After a ham loaf lunch in Encounter Church of Palmyra’s spectacular new building, those of us who had the interest stayed to dialogue about the proposed General Conference bylaws changes. To his credit, Alan Robinson led this time with patience, openness, and careful listening. I think Adam Forry wrote notes for what was shared. Alan seems to love process, so he offered lengthy, detailed, specific answers to somewhat broad theological and relational questions — but then we were talking about elements of the bylaws.
Previous regional conferences had apparently had some of our same qualms. They also thought it sounded like we were creating organization at the expense of organism. I doubt that is anyone’s intent, but the fact that lawyers had been consulted was played as a trump card several times. I think lawyers often make reasons for truffula trees to be harvested, since that is the present “best practice.” Invoking them roused suspicion.
One of Alan’s points was that “things have changed so we are rewriting bylaws.” That did not account for the fact that the leadership might have perpetrated the things that “have changed,” or that the leaders have not disciplined the system so people entering it could be changed. We get back to the analogy that leaders just work with the nuts and bolts, but the people drive the car. Those I talked to did not think that was responsible leading.
One point that Alan disagreed with me about the bylaws being secondarily legal but primarily an expression of the church. Under the generally accepted definition of bylaws that might seem moot — most people probably think the bylaws are mandated by the government and are about legal issues. But the actual definition of a bylaw is “a rule made by a company or society to control the actions of its members.” They are the “laws” of an organization, not the country. As far as I know, our bylaws do not even need to be filed with the government. They should proscribe illegal things and make sure we don’t get into legal trouble, but they are mainly for governing us. As such they should have the character of our ethos written into them. They are for governing according to our heart and purpose, which is given by God. The articles of incorporation need to fit the standards required, but those requirements are rather slim. So it sounds like the lawyers had a definite point of view that may not coincide with what the people governed by the bylaws find appropriate.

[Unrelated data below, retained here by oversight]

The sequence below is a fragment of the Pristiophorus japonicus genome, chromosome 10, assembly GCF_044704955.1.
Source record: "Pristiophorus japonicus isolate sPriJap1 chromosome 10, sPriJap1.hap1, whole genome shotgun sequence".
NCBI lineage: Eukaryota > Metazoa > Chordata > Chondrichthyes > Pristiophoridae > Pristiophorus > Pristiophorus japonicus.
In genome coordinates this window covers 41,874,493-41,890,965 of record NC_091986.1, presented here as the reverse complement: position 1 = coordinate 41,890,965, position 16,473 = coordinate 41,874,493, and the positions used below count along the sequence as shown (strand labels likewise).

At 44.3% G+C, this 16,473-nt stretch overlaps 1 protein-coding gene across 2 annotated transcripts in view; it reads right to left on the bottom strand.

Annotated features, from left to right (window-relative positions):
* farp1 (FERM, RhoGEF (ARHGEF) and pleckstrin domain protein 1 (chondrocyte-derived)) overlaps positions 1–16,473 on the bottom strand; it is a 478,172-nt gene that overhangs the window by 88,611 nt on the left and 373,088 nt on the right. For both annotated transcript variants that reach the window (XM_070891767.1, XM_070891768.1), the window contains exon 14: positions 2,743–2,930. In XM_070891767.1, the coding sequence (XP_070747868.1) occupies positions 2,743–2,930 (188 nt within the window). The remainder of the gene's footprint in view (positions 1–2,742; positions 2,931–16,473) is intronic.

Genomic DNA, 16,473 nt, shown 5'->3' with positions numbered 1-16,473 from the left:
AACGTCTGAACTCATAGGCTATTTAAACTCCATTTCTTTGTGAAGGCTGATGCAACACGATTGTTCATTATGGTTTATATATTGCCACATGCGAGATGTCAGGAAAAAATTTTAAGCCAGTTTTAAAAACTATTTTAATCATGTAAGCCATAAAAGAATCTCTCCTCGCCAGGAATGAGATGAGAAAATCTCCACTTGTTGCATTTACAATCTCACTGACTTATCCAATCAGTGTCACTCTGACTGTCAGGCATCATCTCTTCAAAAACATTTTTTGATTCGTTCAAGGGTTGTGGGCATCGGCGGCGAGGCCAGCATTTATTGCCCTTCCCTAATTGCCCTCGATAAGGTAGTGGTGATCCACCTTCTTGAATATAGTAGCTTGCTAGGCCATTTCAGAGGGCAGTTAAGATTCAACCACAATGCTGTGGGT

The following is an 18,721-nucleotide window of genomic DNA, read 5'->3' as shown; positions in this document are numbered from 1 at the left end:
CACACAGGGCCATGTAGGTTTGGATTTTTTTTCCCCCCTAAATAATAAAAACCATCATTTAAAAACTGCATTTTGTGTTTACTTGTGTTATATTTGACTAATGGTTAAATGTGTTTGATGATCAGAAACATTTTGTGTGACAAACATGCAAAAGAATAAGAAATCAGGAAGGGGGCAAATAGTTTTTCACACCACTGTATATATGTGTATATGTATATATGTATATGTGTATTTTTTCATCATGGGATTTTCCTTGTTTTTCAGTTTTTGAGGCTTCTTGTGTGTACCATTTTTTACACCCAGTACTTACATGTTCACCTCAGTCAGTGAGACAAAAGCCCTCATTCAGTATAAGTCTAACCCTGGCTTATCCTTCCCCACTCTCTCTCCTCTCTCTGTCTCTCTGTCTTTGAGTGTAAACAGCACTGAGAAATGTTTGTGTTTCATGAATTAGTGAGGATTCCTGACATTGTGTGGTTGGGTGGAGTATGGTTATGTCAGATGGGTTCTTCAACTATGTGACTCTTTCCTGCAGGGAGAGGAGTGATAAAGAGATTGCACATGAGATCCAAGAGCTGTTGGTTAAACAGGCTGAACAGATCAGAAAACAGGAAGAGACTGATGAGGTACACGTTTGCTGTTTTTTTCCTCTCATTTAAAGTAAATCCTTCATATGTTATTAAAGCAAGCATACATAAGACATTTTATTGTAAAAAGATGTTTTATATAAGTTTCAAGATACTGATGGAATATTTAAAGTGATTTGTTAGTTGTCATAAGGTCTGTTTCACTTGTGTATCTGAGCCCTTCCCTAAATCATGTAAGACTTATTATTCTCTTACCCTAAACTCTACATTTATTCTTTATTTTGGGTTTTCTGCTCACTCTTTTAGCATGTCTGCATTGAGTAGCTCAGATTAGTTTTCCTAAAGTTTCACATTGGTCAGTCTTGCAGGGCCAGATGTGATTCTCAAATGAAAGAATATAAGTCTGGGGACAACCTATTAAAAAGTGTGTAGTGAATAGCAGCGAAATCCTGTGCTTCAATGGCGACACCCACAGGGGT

I think the main purpose of the General Church Board is to get our wonky bylaws in order and reflect what is really happening — makes sense. And I honestly think Alan, Adam and our bishop were listening, so who knows what they might discern and how they might respond? The interesting thing is that the leaders seem to have already implemented the new regime before they have completed the process of changing it according to the former governing procedures. They seem to already treat the General Conference Board as if it were the General Conference, already have a “National Director,” and have already consolidated power in the Leadership Council. Unless they begin publishing their findings as Alan goes from conference to conference, he will be the only one privy to them. So by July, when these things are to be approved, I think we might already be a brand new organization run by a new set of principles, evangelical in nature, sanctioned by lawyers, and concentrated in the hands of a self-perpetuating circle of leaders. I’m not sure if that will make much difference to the independent congregations that make us up. But it will certainly make us different.